Nov. 7, 2008 In November, when it comes to avoiding deer collisions, it's not the one you see crossing the road that's likely to get you, according to a wildlife expert.
"It's the one that's chasing her," said Dr. Billy Higginbotham, Texas AgriLife Extension Service fisheries and wildlife specialist.
Throughout the year, there's always risk from collisions with deer on Texas highways, Higginbotham said. But deer behavior is more erratic during the peak of the breeding season, which is from Nov. 1 through December, depending upon which part of the state you live in.
"The doe may look both ways when she's crossing the road, but the buck-in-love that's chasing her may not," he said.
Higginbotham said that some may find the concept of love-struck bucks humorous, but the results of deer-vehicle collisions are not. Collisions that result in a human fatality are up 50 percent since 2000, according to a report released Oct. 30 by the Highway Loss Data Institute, an affiliate of the Insurance Institute for Highway Safety.
According to insurance claims, 101 people died in animal-vehicle crashes in 1993 in the U.S. By 2000, fatalities had risen to 150. In 2007, deaths totaled 223.
During the last 14 years, Texas had 227 people die in animal-vehicle crashes, the most of any state. Wisconsin was second with 123 deaths, and Pennsylvania third with 112.
Higginbotham noted the institute records revealed from January 2005 through April 2008, animal-vehicle collisions were three times more likely during November.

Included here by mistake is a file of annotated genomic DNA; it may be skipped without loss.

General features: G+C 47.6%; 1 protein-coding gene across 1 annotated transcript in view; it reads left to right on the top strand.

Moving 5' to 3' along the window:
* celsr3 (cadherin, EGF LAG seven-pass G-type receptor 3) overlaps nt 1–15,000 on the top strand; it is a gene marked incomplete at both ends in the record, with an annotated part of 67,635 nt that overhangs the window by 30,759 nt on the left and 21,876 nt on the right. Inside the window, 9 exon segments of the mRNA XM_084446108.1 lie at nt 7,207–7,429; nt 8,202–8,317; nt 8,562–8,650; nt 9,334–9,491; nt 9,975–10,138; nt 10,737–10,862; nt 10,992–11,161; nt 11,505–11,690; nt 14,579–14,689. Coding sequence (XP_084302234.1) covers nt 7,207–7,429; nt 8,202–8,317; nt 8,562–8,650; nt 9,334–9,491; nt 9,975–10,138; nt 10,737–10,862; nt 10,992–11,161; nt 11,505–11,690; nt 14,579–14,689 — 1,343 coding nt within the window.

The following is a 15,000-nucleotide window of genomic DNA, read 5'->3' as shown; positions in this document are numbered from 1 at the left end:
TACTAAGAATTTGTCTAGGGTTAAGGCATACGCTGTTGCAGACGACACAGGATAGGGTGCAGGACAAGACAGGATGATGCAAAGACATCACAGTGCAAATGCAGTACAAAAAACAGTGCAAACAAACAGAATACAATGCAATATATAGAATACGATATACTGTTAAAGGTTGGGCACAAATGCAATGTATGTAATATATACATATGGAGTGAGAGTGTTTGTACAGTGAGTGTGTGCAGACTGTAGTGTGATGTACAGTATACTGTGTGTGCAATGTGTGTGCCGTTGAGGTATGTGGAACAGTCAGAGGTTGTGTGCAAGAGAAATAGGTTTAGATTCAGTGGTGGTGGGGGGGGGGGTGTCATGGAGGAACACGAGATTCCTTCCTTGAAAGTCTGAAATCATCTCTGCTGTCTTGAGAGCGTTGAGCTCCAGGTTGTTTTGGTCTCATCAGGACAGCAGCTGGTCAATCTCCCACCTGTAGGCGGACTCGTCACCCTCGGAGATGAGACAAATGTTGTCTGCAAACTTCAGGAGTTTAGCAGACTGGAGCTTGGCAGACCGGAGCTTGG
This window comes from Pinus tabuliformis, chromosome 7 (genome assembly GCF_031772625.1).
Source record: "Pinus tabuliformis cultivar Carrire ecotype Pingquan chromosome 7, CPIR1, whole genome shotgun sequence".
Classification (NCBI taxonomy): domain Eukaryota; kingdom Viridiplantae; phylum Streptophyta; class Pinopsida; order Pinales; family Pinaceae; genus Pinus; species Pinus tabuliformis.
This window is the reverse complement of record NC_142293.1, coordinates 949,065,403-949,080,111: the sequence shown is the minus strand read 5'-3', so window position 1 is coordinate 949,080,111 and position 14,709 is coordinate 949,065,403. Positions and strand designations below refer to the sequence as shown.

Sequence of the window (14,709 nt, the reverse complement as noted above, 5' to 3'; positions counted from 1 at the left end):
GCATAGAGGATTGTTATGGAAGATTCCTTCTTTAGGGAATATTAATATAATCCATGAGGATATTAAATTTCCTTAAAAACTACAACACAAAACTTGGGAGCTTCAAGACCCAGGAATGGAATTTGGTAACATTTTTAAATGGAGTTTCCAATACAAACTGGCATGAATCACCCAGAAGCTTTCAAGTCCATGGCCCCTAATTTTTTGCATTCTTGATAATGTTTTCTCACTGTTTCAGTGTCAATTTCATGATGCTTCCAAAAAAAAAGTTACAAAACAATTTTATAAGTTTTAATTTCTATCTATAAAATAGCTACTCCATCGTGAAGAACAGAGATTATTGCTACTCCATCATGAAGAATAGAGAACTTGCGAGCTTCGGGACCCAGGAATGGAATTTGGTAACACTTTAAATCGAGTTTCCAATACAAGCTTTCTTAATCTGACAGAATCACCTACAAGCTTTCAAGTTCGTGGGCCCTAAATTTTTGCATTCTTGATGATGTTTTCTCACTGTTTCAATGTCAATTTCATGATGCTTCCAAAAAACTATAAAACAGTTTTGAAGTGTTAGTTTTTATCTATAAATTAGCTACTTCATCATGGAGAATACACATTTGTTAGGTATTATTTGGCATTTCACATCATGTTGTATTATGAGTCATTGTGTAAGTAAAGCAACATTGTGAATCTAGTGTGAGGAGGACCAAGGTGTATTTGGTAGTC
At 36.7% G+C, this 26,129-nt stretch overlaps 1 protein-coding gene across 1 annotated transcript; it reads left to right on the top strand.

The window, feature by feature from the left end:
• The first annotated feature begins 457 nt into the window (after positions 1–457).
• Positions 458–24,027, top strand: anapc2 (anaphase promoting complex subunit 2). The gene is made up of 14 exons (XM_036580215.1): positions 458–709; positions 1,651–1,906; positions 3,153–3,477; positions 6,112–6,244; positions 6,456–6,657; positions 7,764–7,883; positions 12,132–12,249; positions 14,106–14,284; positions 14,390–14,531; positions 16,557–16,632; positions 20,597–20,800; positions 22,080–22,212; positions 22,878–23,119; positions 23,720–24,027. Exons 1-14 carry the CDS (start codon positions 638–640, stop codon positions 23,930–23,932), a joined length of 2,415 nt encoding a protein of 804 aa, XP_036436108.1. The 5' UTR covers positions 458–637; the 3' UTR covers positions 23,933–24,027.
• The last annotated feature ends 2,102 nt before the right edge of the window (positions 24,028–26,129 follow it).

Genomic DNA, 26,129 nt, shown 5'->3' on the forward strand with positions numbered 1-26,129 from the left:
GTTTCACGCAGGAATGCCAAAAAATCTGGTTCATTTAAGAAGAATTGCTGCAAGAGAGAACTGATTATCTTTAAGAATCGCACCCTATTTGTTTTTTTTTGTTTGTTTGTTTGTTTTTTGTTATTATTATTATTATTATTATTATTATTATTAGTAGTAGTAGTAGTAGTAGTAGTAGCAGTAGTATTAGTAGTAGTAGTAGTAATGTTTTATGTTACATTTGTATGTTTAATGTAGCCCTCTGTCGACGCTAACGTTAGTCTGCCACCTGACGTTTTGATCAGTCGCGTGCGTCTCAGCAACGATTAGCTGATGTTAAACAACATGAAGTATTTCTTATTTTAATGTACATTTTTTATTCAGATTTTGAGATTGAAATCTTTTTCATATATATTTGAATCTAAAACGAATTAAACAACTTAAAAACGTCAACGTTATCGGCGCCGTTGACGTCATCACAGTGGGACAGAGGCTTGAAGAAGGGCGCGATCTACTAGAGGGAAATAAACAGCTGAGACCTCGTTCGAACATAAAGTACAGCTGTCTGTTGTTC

"Which just happens to be the peak of the rutting season," he said.
The peak of the rutting season, or mating season, varies from one part of the state to another. It starts Nov. 1 in East Texas; early to mid-November in the Hill Country; around Thanksgiving in West Texas and mid- to late-December in South Texas, Higginbotham said.
"There's another risky time during January and February when food supplies become short and deer are more likely to graze along roadsides," he said.
Most animal-vehicle collisions don't result in human deaths, but can be expensive for the motorist.
The institute also found that crashes are more likely to happen in rural areas where the speed limit is 55 mph or higher, and more often between dusk and dawn. The insurance records also reveal that motorcycle riders account for about half the deaths in such collisions.
Higginbotham warned that because many Texas suburban neighborhoods are close to wooded areas that may harbor deer, drivers in these areas should be cautious too.
In a 2008 study in the city of Edmonton, Canada's sixth largest city, University of Regina researchers found a positive correlation between speed limits and the number of deer-vehicle collisions.
Higginbotham said slowing down may help because it gives the driver more time to react. Also, driving slowly means the vehicle is less likely to go off the road after a collision, he said. The institute report noted that deaths rarely occurred from contact with the animal. Instead, they were the result of the driver running off the road when taking evasive action, or in the case of motorcyclists, falling off the bike.
But from November through December, it's good to know that although you've dodged one deer, there's often another that will follow – and at high speed, Higginbotham said.
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